Thursday, December 27, 2007

Just Outside the 20: Nick Fury, Agent of SHIELD Masterworks

I've already blogged about the quality of Powr Masters, The Salon, and Wisdom, all of which made their mark in the great comics year of 2007, but this has also been a good year for collected editions of classic material, and one of the best of the bunch is "Nick Fury, Agent of SHIELD Masterworks, Volume 1." It didn't quite make my end-of-the-year Top 20 list, but I loved the heck out of it.

Nick Fury, Agent of S.H.I.E.L.D. Masterworks, Volume 1

After Stan Lee and Jack Kirby brought their WWII-era Sgt. Fury character into the present as a government operative during an early issue of Fantastic Four (the one featuring the shocking reveal of the Hate Monger as, gasp, Hitler! Remember when people thought Civil War was going to turn out with a reveal like that? Good times!), a latter-day Nick Fury series was inevitable. The resulting comics, which took the gruff, cigar chomping military hero and mixed him into a "Man from U.N.C.L.E."-inspired world, are far superior to anything Lee and Kirby produced on the Sgt. Fury and his Howling Commandos series, even though Kirby only did layouts on the SHIELD stories. The problem with the Howling Commandos comics is that each issue tried to be more bombastic than the last (and apparently Lee's intention with Sgt. Fury was to show that the "Marvel style"--that is, totally over-the-top action and drama escalating from page to page, combined with pathos--could work in ANY genre). Because Sgt. Fury is a bombastic character in a bombastic setting (World War II, vs. Nazis!), everything feels even-keeled and therefore flat. By juxtaposing the Howling Commander himself, Nick Fury, with the sleek (and more "quiet") spy genre, the series increased the dramatic tension. Plus it had lots more cool gadgets.

What did I like? I like being able to watch Stan Lee and Jack Kirby make up this corner of the Marvel Universe as they go along. The same could be said about any Silver Age Marvel Masterworks title, I suppose, but these Nick Fury stories are only 12 pages long, and they feel even more improvised from issue-to-issue than most other comics of the time. Perhaps it was because the Marvel line was expanding by the time Nick Fury became an Agent of SHIELD, and Stan and Jack were at their frantic height, but whatever it was, it worked. At first, they seemed to play the series as a straight spy narrative, forgetting who Nick Fury used to be (or maybe assuming he'd softened up in his old age--not that he looked a day older than he had in World War II, even though the SHIELD stuff began twenty years later). Soon, though, Fury started acting like his name--raging against the buttoned-down conformity of his administrators, chomping on cigars, nearly getting fired as often as he saved the day. And the birth of Hydra happens in these pages, along with AIM and brilliant third-tier criminal geniuses like Mentallo and the Fixer. All of these sinister threats are tied together by a larger-looming threat, obliquely referred to as "THEM," although I'm pretty sure THEM ends up just being the Hydra organization after all. See, they were clearly making it all up as they went along, and it is an absolute blast to read.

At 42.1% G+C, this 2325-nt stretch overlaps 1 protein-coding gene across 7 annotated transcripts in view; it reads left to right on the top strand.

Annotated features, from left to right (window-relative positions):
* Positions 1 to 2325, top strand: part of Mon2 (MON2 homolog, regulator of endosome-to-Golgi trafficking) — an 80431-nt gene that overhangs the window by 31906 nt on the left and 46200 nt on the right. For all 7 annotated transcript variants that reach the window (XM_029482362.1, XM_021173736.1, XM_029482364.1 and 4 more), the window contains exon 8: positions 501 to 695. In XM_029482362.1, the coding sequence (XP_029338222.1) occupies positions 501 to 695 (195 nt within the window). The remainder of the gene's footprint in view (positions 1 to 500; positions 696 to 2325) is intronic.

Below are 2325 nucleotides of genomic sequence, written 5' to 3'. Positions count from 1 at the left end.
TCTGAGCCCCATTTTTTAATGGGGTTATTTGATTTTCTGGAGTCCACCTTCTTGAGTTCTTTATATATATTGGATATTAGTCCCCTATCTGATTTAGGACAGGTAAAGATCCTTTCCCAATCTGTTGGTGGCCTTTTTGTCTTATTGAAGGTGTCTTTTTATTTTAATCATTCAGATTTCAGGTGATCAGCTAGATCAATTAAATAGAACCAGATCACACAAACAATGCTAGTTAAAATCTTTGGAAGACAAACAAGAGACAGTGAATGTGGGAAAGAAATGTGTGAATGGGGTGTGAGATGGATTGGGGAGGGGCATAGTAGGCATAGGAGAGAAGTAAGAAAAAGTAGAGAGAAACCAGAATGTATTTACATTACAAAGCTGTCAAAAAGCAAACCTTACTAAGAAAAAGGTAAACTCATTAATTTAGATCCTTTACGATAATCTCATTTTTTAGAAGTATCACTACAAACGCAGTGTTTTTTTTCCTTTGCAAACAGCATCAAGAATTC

Why didn't it make the Top 20? "Making it all up as they went along" is great, but it also leaves some strange moments littered throughout the book. Old Howling Commandos Dum Dum Dugan and Gabe Jones show up as SHIELD agents without any explanation, and without much specific reference to their past relationship (and without any rationale to explain why neither they nor Fury have aged a day in the previous 20 years). The evil machinations are revealed to be the work of the villainous Hydra organization, then AIM (a division of Hydra) joins the fray, then another incarnation of Hydra, and even Mentallo and the Fixer supposedly operate on behalf of Hydra. In other words, too much Hydra in this book. A bit more variety would be nice, and a little less slavish imitation of the Man from UNCLE. Plus, as sharp as the artwork is with Kirby on layouts and guys like John Severin, John Buscema, and Jim Steranko on finishes, I know the book gets EVEN BETTER when Steranko takes over and turns the whole comic into a mod trip through super-spyland.

Nick Fury, Agent of SHIELD Masterworks, Volume 1 is a great addition to the Masterworks line, and I can't wait for the next Volume. Read it for yourself and you'll see why Nick Fury was such a cool fixture in the Marvel Universe.

1 comment:

Marc Caputo said...

I'm just hoping that Bendis' returning Nick Fury to the 616 is one of, if not THE best comic event of the year. He's been gone for far too long - even though his influence is being felt and there are dispatches from wherever he's been. And with Ultimate Nick Fury's future in doubt (Ultimate Power just ended - it was better than I hoped it would be.), I need that eyepatch-wearing bastard back before I go eBay the Hasselhoff film.

Also, do you remember "Nick Fury vs. S.H.I.E.L.D. from 17 or so years ago? My copy's in storage, but I remember it being very good.